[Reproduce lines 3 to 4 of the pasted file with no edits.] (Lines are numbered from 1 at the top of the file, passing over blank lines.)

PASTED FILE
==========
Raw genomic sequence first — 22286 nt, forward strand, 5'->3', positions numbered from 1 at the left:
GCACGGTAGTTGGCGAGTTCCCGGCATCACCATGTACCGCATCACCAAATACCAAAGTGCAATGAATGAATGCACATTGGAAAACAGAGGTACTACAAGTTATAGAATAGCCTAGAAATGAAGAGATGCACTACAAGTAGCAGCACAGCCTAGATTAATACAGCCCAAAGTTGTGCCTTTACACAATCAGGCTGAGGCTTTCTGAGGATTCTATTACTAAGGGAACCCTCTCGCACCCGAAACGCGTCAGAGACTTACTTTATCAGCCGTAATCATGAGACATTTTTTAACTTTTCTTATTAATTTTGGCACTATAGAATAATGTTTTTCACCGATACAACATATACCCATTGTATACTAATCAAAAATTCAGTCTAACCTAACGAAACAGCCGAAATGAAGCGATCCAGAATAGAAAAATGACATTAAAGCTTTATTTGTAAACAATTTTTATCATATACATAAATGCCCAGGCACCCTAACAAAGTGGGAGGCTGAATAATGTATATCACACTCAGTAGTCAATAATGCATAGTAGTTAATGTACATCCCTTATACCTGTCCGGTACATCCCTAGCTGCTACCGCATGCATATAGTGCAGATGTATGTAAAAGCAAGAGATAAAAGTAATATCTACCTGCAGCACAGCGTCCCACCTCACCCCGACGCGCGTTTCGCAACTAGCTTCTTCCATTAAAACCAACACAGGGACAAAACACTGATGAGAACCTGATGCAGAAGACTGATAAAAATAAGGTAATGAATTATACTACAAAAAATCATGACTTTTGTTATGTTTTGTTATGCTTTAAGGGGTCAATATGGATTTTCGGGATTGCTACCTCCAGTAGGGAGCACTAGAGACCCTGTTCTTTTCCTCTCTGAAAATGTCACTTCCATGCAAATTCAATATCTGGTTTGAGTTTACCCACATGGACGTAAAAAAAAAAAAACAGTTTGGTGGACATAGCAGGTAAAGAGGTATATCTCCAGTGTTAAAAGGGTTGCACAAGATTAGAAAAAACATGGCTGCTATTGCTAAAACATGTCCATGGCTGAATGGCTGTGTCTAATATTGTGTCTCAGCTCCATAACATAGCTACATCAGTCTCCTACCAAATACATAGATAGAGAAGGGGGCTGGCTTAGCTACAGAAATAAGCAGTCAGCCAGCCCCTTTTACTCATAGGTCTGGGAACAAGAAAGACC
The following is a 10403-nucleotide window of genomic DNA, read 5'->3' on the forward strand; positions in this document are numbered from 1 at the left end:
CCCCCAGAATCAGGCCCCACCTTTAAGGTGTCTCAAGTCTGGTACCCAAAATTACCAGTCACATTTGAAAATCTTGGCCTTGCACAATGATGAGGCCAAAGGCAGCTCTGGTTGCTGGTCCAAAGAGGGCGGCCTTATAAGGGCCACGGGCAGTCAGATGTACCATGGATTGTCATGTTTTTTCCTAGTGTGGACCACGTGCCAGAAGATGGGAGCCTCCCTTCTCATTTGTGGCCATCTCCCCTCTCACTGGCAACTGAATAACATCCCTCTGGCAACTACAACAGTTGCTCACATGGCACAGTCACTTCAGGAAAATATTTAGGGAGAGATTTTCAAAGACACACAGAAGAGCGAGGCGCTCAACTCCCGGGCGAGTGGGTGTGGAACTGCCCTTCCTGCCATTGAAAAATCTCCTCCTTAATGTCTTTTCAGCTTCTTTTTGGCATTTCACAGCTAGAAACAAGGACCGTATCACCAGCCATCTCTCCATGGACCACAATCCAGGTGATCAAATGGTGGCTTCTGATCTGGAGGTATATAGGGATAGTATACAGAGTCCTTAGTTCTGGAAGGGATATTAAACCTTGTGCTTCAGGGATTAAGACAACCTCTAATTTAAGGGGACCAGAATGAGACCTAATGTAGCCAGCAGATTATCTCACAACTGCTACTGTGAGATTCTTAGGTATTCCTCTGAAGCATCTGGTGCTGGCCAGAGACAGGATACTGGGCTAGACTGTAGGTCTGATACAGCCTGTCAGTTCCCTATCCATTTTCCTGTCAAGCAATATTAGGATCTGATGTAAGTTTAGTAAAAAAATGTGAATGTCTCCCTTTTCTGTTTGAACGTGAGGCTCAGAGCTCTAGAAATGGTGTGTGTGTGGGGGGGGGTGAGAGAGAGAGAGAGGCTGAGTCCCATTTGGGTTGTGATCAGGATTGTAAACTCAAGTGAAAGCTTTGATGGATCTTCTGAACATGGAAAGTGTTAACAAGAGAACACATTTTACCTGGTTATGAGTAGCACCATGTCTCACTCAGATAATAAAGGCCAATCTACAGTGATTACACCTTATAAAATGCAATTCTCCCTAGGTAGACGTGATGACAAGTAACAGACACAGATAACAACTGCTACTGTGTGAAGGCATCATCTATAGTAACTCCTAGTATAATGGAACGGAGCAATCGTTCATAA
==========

The following is a 10403-nucleotide window of genomic DNA, read 5'->3' on the forward strand; positions in this document are numbered from 1 at the left end:
CCCCCAGAATCAGGCCCCACCTTTAAGGTGTCTCAAGTCTGGTACCCAAAATTACCAGTCACATTTGAAAATCTTGGCCTTGCACAATGATGAGGCCAAAGGCAGCTCTGGTTGCTGGTCCAAAGAGGGCGGCCTTATAAGGGCCACGGGCAGTCAGATGTACCATGGATTGTCATGTTTTTTCCTAGTGTGGACCACGTGCCAGAAGATGGGAGCCTCCCTTCTCATTTGTGGCCATCTCCCCTCTCACTGGCAACTGAATAACATCCCTCTGGCAACTACAACAGTTGCTCACATGGCACAGTCACTTCAGGAAAATATTTAGGGAGAGATTTTCAAAGACACACAGAAGAGCGAGGCGCTCAACTCCCGGGCGAGTGGGTGTGGAACTGCCCTTCCTGCCATTGAAAAATCTCCTCCTTAATGTCTTTTCAGCTTCTTTTTGGCATTTCACAGCTAGAAACAAGGACCGTATCACCAGCCATCTCTCCATGGACCACAATCCAGGTGATCAAATGGTGGCTTCTGATCTGGAGGTATATAGGGATAGTATACAGAGTCCTTAGTTCTGGAAGGGATATTAAACCTTGTGCTTCAGGGATTAAGACAACCTCTAATTTAAGGGGACCAGAATGAGACCTAATGTAGCCAGCAGATTATCTCACAACTGCTACTGTGAGATTCTTAGGTATTCCTCTGAAGCATCTGGTGCTGGCCAGAGACAGGATACTGGGCTAGACTGTAGGTCTGATACAGCCTGTCAGTTCCCTATCCATTTTCCTGTCAAGCAATATTAGGATCTGATGTAAGTTTAGTAAAAAAATGTGAATGTCTCCCTTTTCTGTTTGAACGTGAGGCTCAGAGCTCTAGAAATGGTGTGTGTGTGGGGGGGGGTGAGAGAGAGAGAGAGGCTGAGTCCCATTTGGGTTGTGATCAGGATTGTAAACTCAAGTGAAAGCTTTGATGGATCTTCTGAACATGGAAAGTGTTAACAAGAGAACACATTTTACCTGGTTATGAGTAGCACCATGTCTCACTCAGATAATAAAGGCCAATCTACAGTGATTACACCTTATAAAATGCAATTCTCCCTAGGTAGACGTGATGACAAGTAACAGACACAGATAACAACTGCTACTGTGTGAAGGCATCATCTATAGTAACTCCTAGTATAATGGAACGGAGCAATCGTTCATAA